Tourist sign

From Wikipedia, the free encyclopedia
Jump to: navigation, search
Sign for the Isle of Wight Bus Museum.JPG Xianning-tourist-attractions-road-sign-9734.jpg
Various tourist signs

A tourist sign, often referred to as a brown sign, is a traffic sign whose purpose is to direct visitors to tourist destinations,[1] such as historic buildings, tourist regions, caravan or camp sites, picnic areas, sporting facilities and cultural places such as museums. By international convention, brown signs with white lettering and white pictograms are often used for this purpose.

In the mid-1970s, tourist signs were introduced into France.[2] Since that time, the idea of directing tourists to sights and attractions using a uniform type of signage has spread around the world. In Germany these tourist signs were first used in 1984. In is not clear which of the two signs, to Löwensteiner Berge or Burg Teck, was first erected there.

Usage[edit]

Basically these tourist signs have 3 main applications:

  • Information signs and signposts that point to important tourist destinations or places of interest in the local area, for example within a village or town.
  • Standard signs that are used to mark routes with special themes, i.e. so-called tourist or holiday routes.
  • Tourist signs that herald the presence of nearby landscapes, towns and regions, usually on long distance routes such as motorways. They are not used as direction signs.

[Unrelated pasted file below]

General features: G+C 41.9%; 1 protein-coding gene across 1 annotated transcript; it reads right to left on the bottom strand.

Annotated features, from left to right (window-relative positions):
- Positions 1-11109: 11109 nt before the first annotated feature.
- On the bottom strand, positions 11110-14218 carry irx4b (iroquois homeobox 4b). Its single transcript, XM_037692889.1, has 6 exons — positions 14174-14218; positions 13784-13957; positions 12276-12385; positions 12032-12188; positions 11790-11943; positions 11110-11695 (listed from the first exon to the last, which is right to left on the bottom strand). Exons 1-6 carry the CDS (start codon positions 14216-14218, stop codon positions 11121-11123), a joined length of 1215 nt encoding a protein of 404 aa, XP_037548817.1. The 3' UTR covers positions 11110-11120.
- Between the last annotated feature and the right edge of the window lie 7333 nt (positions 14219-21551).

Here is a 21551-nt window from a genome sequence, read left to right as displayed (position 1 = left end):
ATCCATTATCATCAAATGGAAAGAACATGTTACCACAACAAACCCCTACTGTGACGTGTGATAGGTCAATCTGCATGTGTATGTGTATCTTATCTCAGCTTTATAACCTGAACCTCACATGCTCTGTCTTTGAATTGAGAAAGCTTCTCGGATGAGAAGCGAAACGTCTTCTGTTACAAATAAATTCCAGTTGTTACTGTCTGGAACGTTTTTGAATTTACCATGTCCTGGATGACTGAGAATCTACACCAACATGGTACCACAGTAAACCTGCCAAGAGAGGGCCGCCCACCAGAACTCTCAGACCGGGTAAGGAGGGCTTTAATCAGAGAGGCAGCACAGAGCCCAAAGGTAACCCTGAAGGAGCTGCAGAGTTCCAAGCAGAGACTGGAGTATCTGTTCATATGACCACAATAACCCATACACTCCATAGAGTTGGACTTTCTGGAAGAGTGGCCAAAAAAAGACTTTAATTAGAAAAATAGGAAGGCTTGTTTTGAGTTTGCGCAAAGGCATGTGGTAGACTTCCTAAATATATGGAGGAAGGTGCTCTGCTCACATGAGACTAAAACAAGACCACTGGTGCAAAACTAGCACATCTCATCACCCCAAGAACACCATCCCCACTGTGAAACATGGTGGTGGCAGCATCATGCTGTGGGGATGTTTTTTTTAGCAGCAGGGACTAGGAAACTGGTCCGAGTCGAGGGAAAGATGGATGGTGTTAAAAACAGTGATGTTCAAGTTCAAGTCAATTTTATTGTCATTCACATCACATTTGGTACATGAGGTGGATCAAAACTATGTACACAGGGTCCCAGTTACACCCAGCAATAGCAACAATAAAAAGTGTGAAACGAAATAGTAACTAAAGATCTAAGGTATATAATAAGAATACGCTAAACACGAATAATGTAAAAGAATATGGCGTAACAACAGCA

Design[edit]

Information sign commemorating the division of Germany

In many countries, the design and use of tourist signs is laid down in order to ensure a uniform appearance. In addition to their typically brown and white colour, sans serif fonts are used that are easy to read. In order to improve legibility for tourists even further, dual language may be used. The pictograms employed are designed to be simple and meaningful and are not multi-coloured.

Criticism[edit]

Critics complain that the signs contain too much information and distract motorists from concentrating on the road. Furthermore the number of tourist signs continues to grow and less significant destinations are increasingly being signed.[3]

See also[edit]

References[edit]

  1. ^ Tourist Signs (Brown Signs) at www.highways.gov.uk. Accessed on 10 Aug 13.
  2. ^ Touri-Tafeln an der Autobahn ("Tourist Signs on the Motorway") dated 11 August 2006 at Spiegel-Online
  3. ^ Kritik ("Criticism") at Kulturfahrt-Deutschland.de

External links[edit]